Does anyone know........

Do you have a question? Post it now! No Registration Necessary.  Now with pictures!

Threaded View

What the "panel" connections are on a Hewlett Packard P3C-D Rev 1.13

The motherboard itself is a Asus one but has the HP 14 pin "panel"
block for HD Led/ Reset / power etc instead of using the 20 pin one
supplied by Asus.

I have done the obvious with google and came up with zilch.

Thanks in Advance


Re: Does anyone know........

Ken wrote:
Quoted text here. Click to load it

Did you see if the information was on the HP web site?  When I was
working on my nephew's HP computer, I download the need information
directly from HP.

Re: Does anyone know........

Quoted text here. Click to load it

Thanks I have found what I was after in google groups :-)
Now to try and rig it up in a normal case........................


Pin 1 => B1_LCD1
Pin 2 => B1_LCD2
Pin 3 => Ground
Pin 4 => PWR_LED_A
Pin 5 => HDD_LED_K
Pin 7 => ON_OFF
Pin 8 => RED_LED_A
Pin 9 => Ground2
Pin 10 => HDD_LED_A
Pin 11 => _RESET
Pin 12 => SDA
Pin 13 => VSTDBY_3V
Pin 14 => SCL

Re: Does anyone know........

How do you count the pins...? (there are no markings.) I have the same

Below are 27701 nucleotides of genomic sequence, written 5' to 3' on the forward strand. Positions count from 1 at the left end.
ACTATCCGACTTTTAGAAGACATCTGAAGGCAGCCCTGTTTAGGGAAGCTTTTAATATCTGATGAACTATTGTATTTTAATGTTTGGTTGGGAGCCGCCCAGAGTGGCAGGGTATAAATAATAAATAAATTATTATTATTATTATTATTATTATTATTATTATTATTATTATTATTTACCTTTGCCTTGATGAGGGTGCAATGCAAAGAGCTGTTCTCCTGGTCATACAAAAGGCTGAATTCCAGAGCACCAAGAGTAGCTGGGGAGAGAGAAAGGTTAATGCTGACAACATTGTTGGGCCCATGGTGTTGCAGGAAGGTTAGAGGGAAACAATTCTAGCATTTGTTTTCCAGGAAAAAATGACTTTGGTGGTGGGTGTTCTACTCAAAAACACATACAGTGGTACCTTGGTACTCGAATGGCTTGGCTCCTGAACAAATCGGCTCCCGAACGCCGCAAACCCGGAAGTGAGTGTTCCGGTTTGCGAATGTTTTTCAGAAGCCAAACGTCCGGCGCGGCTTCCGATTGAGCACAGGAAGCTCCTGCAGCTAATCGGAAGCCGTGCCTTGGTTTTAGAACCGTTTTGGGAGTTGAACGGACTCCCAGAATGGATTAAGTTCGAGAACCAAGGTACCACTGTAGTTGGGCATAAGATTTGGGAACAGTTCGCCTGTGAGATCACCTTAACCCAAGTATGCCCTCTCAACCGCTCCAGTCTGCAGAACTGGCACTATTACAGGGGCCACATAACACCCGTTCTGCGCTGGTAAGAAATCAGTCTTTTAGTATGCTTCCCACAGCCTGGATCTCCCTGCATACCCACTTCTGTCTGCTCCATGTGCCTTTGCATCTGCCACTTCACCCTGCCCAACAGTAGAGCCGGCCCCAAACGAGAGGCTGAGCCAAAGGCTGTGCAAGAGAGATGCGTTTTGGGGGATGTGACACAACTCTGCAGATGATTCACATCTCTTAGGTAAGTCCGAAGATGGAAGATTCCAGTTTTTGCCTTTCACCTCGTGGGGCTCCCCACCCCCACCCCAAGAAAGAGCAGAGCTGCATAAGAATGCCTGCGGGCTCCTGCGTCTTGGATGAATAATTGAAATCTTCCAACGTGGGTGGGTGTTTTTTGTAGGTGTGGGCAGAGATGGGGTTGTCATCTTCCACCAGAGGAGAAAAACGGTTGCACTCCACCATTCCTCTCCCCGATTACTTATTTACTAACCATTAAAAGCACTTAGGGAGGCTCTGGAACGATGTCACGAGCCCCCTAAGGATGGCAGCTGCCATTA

MB and the same trouble. By the way, the On_Off pin should be pulled
down (grounded) or pulled up (+v)??

I am about to trash the board... I won't come up...  :cry:


Re: Does anyone know........

On 10 Mar 2005 22:16:33 -0500, (MRGiam) wrote:

Quoted text here. Click to load it

Pin 1 is usually in the top left corner, all you have to do
is figure out which is the top left corner.  Often there is
a little silkscreened arrow or other marking for pin 1.

The easiest way to determine pinouts on these OEM boards is
to look at the OEM wiring harness that was used with it.
That "must" go to the front LEDs, switches, etc, so a simple
continuity check with a multimeter will reveal which pins
are which.

An alternate method for those ambitious would be to take a
resistor, say 100 ohm, and touch it very briefly to each pin
with the other end grounded.  When touching the pin that
turns system on, you then only need check the other pins
(start with those adjacent) to find the ground.  Ground plus
that pin will go to the switch.  It is possible the OEM only
used one or two ground pins rather than a ground for each
front panel "component" (like LEDs, switches, etc), in which
case you'd need to split the ground into several leads to go
to each component, unless of course you still have that OEM
wiring harness and connectors and/or circuit board, then do
whatever seems appropriate per the new case.

Frankly it's easier to just reuse same OEM case and wiring
instead of redoing it all.

Site Timeline